A New World Order making current politics redundant

We are seeing a revolution in the world order which may well become the hallmark of the 21st Century. This revolution is a triple clash between politics, economics and radical changes in society

World in a new constellation
Robin Mitchinson
On 29 January 2014 13:34

The average voter is not much interested in the wider world; his or her concerns are domestic issues -- the economy, whether an interest rate rise will make the mortgage unaffordable, immigration, a good education for the children, crime.

But we are seeing a revolution in the world order which may well become the hallmark of the 21st Century. This revolution is a triple clash between politics, economics and radical changes in society.

Society is changing radically as people become better-off, better informed especially through the advent of social media, and better educated. They are increasingly impatient with the status quo. There is trouble in store if politics does not adjust to the changes and respond to the associated economic challenges.

First, America. It  swings from excessive foreign interference to extreme isolation. It is now in isolation mode

Congress is obsessed with political self-interest, prepared to scupper Obama’s world trade negotiations, with economic considerations side-lined in favour of taking every opportunity to make life impossible for Obama.

After four years of painstaking negotiations by the Administration, Congress is now blocking reform of the IMF although it doesn’t really have a dog in the fight since it will be Europe that is most affected by the agreement to alter rates of contributions and voting strength.

The European Free Trade Agreement is beginning to look dead on in the water. The Trans-Pacific FTA appears to be going nowhere. The common factor is lack of confidence by the participating nations of Obama’s capacity to deliver in the face of a hostile Congress.

Obama himself made major strategic blunder when he remained in the White House during the farcical ‘shut-down’ last October instead of attending the APEC conference in Bali, leaving China to do all the running, and resulting in foreign policies being adjusted to reflect signals from Washington that America has lost its appetite for global leadership.

The Asian tigers are beginning to look a tad mangy. There is a danger of China’s banking system imploding in a re-run of 2008. The days of double digit growth are almost certainly over as it becomes a mature economy.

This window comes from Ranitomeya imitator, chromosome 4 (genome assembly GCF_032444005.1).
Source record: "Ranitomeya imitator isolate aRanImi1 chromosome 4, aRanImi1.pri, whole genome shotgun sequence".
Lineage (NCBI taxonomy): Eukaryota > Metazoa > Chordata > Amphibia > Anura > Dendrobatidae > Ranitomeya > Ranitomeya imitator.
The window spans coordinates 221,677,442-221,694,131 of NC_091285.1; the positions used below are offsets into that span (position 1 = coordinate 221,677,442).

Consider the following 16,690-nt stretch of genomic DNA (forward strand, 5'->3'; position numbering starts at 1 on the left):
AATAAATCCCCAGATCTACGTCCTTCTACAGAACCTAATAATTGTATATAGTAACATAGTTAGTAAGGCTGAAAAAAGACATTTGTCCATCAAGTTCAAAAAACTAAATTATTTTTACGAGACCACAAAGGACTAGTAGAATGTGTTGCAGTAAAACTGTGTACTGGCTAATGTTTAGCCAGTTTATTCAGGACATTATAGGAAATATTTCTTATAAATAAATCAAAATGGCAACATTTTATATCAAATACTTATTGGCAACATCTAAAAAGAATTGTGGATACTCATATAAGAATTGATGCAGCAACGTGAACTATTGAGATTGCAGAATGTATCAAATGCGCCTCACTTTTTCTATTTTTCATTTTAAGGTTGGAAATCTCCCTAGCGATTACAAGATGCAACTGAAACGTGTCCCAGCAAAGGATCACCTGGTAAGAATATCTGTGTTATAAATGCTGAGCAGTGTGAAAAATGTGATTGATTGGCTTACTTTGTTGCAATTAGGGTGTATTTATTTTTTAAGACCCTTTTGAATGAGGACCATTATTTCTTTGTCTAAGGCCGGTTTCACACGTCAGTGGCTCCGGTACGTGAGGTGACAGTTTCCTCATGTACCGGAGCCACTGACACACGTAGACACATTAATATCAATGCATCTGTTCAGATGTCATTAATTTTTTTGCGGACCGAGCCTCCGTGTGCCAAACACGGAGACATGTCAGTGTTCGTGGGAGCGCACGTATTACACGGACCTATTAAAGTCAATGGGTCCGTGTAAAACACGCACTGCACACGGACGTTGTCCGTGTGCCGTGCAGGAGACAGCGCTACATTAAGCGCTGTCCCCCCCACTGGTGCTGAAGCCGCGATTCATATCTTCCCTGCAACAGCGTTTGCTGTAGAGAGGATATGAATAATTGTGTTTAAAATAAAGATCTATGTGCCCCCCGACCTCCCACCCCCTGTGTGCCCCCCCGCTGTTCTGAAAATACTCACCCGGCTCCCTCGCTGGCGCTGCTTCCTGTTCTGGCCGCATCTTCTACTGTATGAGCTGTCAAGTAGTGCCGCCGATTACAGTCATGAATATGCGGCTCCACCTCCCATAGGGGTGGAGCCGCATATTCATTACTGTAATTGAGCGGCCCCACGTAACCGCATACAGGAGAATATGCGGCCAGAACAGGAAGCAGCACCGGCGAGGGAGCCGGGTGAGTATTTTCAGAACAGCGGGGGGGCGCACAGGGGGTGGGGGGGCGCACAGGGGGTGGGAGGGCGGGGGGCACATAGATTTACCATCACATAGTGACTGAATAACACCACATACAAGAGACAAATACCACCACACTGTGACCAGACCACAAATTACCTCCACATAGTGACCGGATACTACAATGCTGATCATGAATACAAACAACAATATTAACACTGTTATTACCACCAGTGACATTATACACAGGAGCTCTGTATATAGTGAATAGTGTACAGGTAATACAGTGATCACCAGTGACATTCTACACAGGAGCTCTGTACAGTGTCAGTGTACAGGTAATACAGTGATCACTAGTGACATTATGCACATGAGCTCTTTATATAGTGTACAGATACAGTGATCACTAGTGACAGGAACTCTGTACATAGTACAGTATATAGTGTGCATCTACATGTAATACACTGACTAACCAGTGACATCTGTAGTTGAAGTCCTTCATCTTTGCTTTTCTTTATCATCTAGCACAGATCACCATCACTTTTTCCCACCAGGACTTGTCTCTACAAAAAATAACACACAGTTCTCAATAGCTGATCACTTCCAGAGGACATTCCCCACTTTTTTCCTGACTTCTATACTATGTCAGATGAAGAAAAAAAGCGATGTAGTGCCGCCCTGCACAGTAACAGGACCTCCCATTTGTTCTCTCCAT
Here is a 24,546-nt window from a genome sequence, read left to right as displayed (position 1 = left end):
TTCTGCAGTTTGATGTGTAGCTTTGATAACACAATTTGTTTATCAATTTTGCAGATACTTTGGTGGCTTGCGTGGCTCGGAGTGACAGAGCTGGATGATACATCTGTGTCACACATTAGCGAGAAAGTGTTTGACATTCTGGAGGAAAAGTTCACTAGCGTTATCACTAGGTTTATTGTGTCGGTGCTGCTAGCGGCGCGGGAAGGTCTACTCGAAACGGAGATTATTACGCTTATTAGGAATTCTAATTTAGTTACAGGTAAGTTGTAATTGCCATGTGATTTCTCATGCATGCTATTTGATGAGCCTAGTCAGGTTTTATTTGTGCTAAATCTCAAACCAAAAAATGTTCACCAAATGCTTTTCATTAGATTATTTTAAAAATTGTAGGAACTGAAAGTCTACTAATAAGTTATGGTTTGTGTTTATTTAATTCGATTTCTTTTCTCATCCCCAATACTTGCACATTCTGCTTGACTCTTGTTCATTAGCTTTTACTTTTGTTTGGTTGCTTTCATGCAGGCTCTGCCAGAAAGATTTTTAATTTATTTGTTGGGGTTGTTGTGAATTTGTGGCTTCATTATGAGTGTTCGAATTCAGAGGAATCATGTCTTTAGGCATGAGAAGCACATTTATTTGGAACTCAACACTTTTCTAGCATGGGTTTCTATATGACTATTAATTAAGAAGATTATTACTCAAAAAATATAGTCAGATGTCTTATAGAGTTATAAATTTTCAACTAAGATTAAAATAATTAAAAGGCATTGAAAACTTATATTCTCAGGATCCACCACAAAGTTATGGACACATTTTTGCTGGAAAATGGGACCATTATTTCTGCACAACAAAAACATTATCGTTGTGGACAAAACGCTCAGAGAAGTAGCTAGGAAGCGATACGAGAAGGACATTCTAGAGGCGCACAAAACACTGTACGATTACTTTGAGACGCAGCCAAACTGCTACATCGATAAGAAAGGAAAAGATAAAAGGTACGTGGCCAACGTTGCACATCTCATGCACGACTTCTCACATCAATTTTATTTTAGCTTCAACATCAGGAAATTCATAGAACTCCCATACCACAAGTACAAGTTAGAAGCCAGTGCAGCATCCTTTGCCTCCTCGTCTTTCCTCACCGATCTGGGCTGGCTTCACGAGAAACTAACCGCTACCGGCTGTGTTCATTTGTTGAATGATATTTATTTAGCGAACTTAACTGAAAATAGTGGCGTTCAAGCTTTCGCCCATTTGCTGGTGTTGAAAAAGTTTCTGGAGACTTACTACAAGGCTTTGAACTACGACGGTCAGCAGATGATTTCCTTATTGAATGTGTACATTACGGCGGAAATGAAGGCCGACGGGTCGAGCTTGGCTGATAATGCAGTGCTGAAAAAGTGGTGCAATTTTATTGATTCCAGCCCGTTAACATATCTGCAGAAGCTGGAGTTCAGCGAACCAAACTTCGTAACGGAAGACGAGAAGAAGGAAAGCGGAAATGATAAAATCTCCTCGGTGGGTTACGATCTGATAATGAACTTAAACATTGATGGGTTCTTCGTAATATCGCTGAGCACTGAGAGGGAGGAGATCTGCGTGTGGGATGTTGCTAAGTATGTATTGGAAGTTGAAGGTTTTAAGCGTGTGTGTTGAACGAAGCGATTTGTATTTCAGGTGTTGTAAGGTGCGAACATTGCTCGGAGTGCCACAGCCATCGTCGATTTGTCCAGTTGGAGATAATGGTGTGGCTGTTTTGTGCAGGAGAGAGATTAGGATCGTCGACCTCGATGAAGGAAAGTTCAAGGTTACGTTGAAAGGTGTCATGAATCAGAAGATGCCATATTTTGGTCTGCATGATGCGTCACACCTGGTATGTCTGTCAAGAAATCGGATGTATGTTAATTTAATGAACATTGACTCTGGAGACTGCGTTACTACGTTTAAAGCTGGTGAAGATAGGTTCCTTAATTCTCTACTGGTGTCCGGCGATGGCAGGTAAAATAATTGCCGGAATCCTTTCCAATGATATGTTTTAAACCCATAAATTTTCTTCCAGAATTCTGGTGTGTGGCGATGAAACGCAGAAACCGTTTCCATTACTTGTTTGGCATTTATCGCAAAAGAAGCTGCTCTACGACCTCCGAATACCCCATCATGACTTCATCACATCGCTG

There is a menacing housing bubble. China has to make the change from supply-side economics to demand side, creating greater domestic consumption.

Society has changed with the creation of a burgeoning middle-class who want up-scale housing, the Mercedes and foreign travel. The authority of the Communist Party will be undermined if it is unable to respond adequately to rising expectations.

Indonesia is having serious problems from politics intruding on economics. The recent ban on mineral exports has thrown whole communities out of work. Cambodia is rent with troubles in the textile industry and widespread corruption in government. Social unrest beckons in both countries.

The troubles in Bangkok are now having noticeable economic effects. The Baht has fallen quite sharply against hard currencies; tourism is down at the height of the season; FDI is drying up; investors are dumping Thai bonds. This is triple whammy again.

Politics is clashing with the economy and with changes in society. The democratic nexus is coming apart because the old elites refuse to recognise that democracy can only work if the losers accept the result. The masses no longer accept that they are too ill-educated and ignorant to be entrusted with the vote. Already there is talk of the Lanna north, solidly ‘red’ (for Thaksin), seceding from the yellow south, representing the old elites.

The BRICS are no longer the world’s poster boys. Brazil has double-digit inflation, huge capital flight, social unrest and endemic corruption. India has a dysfunctional system of governance, breath-taking corruption, and a rapidly slowing economy. South Africa has yet another mining strike, perhaps the biggest ever, which will result in loss of investor confidence.

And that old elephant is back in the corner again, this time as a nascent energy revolution.

The US is within reach of energy self-sufficiency.  The geopolitical shock will be immense. Iraq and Iran are planning to triple oil production with potentially major political, economic and social impacts. The OPEC cartel will be seriously undermined if solidarity over production volumes is breached.

The security of the house of Saud will be seriously, perhaps fatally, undermined  if it is unable to buy security and social tranquillity from its oil revenues. The economic effect in the west could be dramatic, with lower prices at the pump and increasing access to new energy sources.

Amidst the many uncertainties, one thing is clear. Radical changes are taking place in the world order. Fasten seat belts; we are in for a bumpy ride.

Robin Mitchinson is a Contributing Editor to The Commentator. A former barrister, he is an international public management specialist with almost two decades of experience in institutional development, decentralisation and democratisation processes. He has advised governments and major international institutions across the world

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